The Poppy Denby Investigates books are about a young, female reporter sleuth in the early 1920s. Poppy Denby works for a tabloid newspaper in London called The Daily Globe. She initially gets a job as an administrative assistant to the editor, but when the lead journalist dies under mysterious circumstances, she picks up his story and takes over the investigation – eventually earning herself an appointment as a ‘proper’ reporter.

Fiona Veitch Smith writes an exclusive piece for Female First

Fiona Veitch Smith writes an exclusive piece for Female First

Before the 1960s women on newspapers were mainly in secretarial roles. Those who did make it into the editorial department as writers were usually expected to cover domestic issues, celebrity gossip, fashion and so-forth. However, there have been some notable exceptions which gave me scope to develop the character of Poppy Denby.

The first woman in Britain to earn a salary as a journalist was Eliza Linton who worked for The Morning Chronicle from 1848 to the end of the 1860s. Unfortunately, she was renowned for her virulent anti-feminist views!

A supporter of women’s rights was Margaret Fuller, who worked for The New York Tribune in the 1840s. She was also a leading advocate for the abolition of slavery. As a journalist she travelled to Italy to cover the 1848 Italian Revolutions. She was given the job by the editor of The Tribune, Horace Greeley, who had no problem seeing the worth of women. Horace was partly the inspiration for Poppy’s editor, Rollo Rolandson.

Nellie Bly was one of the pioneers of investigative journalism. Nellie went under cover for The New York World (edited by Joseph Pulitzer) in 1887, spending ten days pretending to be a mentally ill patient in a New York asylum. She exposed the horrific conditions and her article – and subsequent book – sparked public outrage and reform. Nellie also went around the world in 72 days, inspired by the Jules Verne novel Around the World in Eighty Days. She raced against Cosmopolitan journalist, Elizabeth Bisland. Bly and Bisland left New York on the same day, travelling in opposite directions. Bly won the race by four days.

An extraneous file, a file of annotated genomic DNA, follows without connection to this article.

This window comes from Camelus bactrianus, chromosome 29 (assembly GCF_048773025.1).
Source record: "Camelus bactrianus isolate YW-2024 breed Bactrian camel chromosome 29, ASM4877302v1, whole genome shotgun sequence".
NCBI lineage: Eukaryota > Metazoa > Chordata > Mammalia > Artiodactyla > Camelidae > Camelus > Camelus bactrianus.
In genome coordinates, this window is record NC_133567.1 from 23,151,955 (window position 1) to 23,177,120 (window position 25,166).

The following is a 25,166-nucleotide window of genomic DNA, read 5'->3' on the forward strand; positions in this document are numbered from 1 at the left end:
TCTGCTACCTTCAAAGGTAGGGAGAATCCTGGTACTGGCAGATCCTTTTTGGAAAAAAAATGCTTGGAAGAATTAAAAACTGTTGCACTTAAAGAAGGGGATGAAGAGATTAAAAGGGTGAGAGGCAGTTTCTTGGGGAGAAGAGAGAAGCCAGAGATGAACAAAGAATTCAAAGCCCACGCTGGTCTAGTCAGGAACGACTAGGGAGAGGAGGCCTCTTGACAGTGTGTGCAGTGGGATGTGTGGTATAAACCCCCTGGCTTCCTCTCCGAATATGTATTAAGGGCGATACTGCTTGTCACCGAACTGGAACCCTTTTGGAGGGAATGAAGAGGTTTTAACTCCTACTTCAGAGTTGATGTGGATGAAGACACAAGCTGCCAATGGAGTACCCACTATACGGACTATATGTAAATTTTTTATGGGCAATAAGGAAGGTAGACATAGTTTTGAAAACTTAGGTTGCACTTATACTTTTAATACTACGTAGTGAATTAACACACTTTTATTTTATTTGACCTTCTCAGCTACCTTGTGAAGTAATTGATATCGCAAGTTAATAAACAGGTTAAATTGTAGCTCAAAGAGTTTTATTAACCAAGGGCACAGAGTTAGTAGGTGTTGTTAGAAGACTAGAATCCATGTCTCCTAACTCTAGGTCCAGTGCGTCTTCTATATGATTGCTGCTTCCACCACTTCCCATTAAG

After WWI, the introduction of the ‘women’s section’ in newspapers – funded by advertisers – compelled most female reporters to cover domestic issues. This was a major setback for women in journalism as the First World War had provided the opportunity for a number of notable women to make their mark in the field, including the American, Winifred Bonfils. Before heading to wartime Europe, Bonfils made her name doing sensational undercover exposés of polygamous Mormon communities in Texas (where she disguised herself as a boy) and the appalling conditions of a leper colony in Hawaii.

Women journalists of the time were renowned for tackling difficult subjects of social injustice, and this is something that I pick up on in my Poppy Denby books. For more information on the Poppy Denby Books and their background in the 1920s – including the history, fashion and music of the time – visit

Fiona Veitch Smith is a writer and university lecturer, based in Newcastle upon Tyne. Her 1920s mystery novel The Jazz Files, the first in the Poppy Denby Investigates Series (Lion Fiction), was shortlisted for the CWA Historical Dagger award in 2016. The second book, The Kill Fee, was a finalist for the Foreword Review mystery novel of the year 2016/17. Book four in the series, The Cairo Brief, has been shortlisted for the People’s Book Prize. For more on the series visit

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